Home » Reviews » Drama » A Christmas Carol, The Puppet Theatre Barge – Review
Credit: Carolyne Locher
Credit: Carolyne Locher

A Christmas Carol, The Puppet Theatre Barge – Review

Pros: A unique and exciting venue. Wonderful artistry. Great atmosphere. Suitable for all the family.

Cons: What felt like an abrupt ending.

Pros: A unique and exciting venue. Wonderful artistry. Great atmosphere. Suitable for all the family. Cons: What felt like an abrupt ending. There is perhaps no story more in the spirit (excuse the pun) of the festive season than Charles Dickens’ A Christmas Carol. If you are an adult, it is likely that you will have encountered Ebenezer Scrooge in some form or another over the years, and will know and love the story well. I had never seen it as a puppet theatre production however, and whilst the story and the characters were unchanged, the Movingstage Marionette Company…

Summary

Rating

Excellent

A unique and magical way to experience Dickens’ classic Christmas tale.

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There is perhaps no story more in the spirit (excuse the pun) of the festive season than Charles Dickens’ A Christmas Carol. If you are an adult, it is likely that you will have encountered Ebenezer Scrooge in some form or another over the years, and will know and love the story well. I had never seen it as a puppet theatre production however, and whilst the story and the characters were unchanged, the Movingstage Marionette Company bought this classic tale to life in a unique and magical way.

Whether you are familiar with puppetry, or like myself know very little about the art, I think you will find this version of A Christmas Carol a very exciting and enjoyable theatrical experience. To start with, Movingstage is based at The Puppet Theatre Barge which is exactly that – a barge. Moored on this occasion in Little Venice. From the outside its branded banner and coloured flags are the only real giveaways that this is no ordinary barge. But as I stepped down inside, I could feel my levels of curiosity and excitement rising. Tardis-like, there is a small foyer with a simple cafe, beyond which is the theatre itself with raked seating for up to approximately 40-50 people. Even the stage is bigger than it first appears, with staggering depth allowing for the layering of locations within the story. Ten minutes after arriving I was already filled with wonder and the curtain had only just gone up.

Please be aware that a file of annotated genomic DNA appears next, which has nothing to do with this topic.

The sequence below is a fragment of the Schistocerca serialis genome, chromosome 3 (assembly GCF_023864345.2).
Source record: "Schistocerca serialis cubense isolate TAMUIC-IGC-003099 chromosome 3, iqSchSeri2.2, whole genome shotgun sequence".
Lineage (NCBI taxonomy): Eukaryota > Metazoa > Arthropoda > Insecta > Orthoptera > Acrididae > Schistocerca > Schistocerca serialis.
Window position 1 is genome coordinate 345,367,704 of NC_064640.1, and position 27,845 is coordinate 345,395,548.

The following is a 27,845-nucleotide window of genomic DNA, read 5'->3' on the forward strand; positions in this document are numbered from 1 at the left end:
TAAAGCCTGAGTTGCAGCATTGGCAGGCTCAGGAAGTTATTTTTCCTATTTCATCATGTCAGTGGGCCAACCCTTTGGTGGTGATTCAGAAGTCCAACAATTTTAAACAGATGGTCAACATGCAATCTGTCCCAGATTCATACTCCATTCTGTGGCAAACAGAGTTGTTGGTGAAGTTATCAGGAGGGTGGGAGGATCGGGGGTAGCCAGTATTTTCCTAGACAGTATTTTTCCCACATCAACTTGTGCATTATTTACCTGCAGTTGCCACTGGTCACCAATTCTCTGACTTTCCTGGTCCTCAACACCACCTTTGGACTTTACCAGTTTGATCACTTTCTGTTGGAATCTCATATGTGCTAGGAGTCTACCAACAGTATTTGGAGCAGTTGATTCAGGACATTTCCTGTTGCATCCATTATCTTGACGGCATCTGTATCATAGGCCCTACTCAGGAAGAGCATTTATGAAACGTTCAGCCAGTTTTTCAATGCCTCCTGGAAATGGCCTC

The performance itself followed the traditional story. Businessman Ebenezer Scrooge is miserly and ungiving. His cries of ‘Bah Humbug!’ to all those who wished him a Merry Christmas were met with delighted recognition from the audience.

There was a mix of two styles of puppetry throughout the show. Each main character was played by a marionette, whilst smaller characters and scenes, such as Mr Fezziwig, were created using shadow puppets. The blending of these two styles was seamless and gave the performance a changing dynamic, without which the use of either style alone might have become monotonous. I found the artistry with which the marionettes were manipulated astonishing. The most delicate of movements gave breath to the puppets and they moved perfectly in-sync with their character voiceovers (which incidentally belonged to a number of well-known actors, including the acclaimed Simon Callow).

The show’s other production values including lighting, music, set and costumes likewise all blended effortlessly to create the magical and ethereal world of the story. I was captivated throughout as to how even the simplest of techniques were used to great effect and ignited my imagination. The use of smoke as the smog of Victorian London for example, or the rotating hand drawn images of the rolling hills from Scrooge’s upbringing. Far from the sometimes more commercial theatre that many of us have become accustomed to, this was storytelling pure, simple and beautifully effective.

The only drawback for me was the abruptness with which I felt the story ended. No sooner had Scrooge vowed to change his miserly ways, then Tiny Tim’s closing line was delivered, a resounding ‘God bless us, everyone!’. I would have enjoyed seeing more of the changed Scrooge, perhaps dancing with his nephew or surprising Bob Cratchit with a raise.

I also felt the reveal of the children ‘Ignorance’ and ‘Want’ during the scene with the Ghost of Christmas Present, was old fashioned and difficult to grasp as a concept. This would have been particularly hard for the children in the audience to understand. The story would still have been strong if this part had been cut or updated in some way.

These elements however, did not detract from my overall enjoyment or experience of the show. Whether as a child hearing the story for the first time or as an adult revisiting it again, Movingstage’s production of A Christmas Carol is a unique way to enjoy a Christmas favourite.

Author: Charles Dickens
Director: Rob Humphreys, Juliet Rogers
Producer: Gren Middleton
Manipulation: Elizabeth Barron, Sarah Fitzpatrick, Soledad Zarate
Booking Until: 11 January 2015
Box Office: 020 7249 6876
Booking Link: http://www.puppetbarge.com

About Vicki Pipe

Vicki Pipe
Vicki is a dance and theatre studies graduate, specialising in Shakespeare and Early Modern theatrical practices. She moved to London to study and stayed for the arts, theatre and life that the capital brings. By day she works in heritage education, by night you'll most likely find her tap dancing, taking photographs, browsing vintage clothes shops for anything 1940s, or in the upstairs room of a pub performing improvised comedy in the style of film-noir.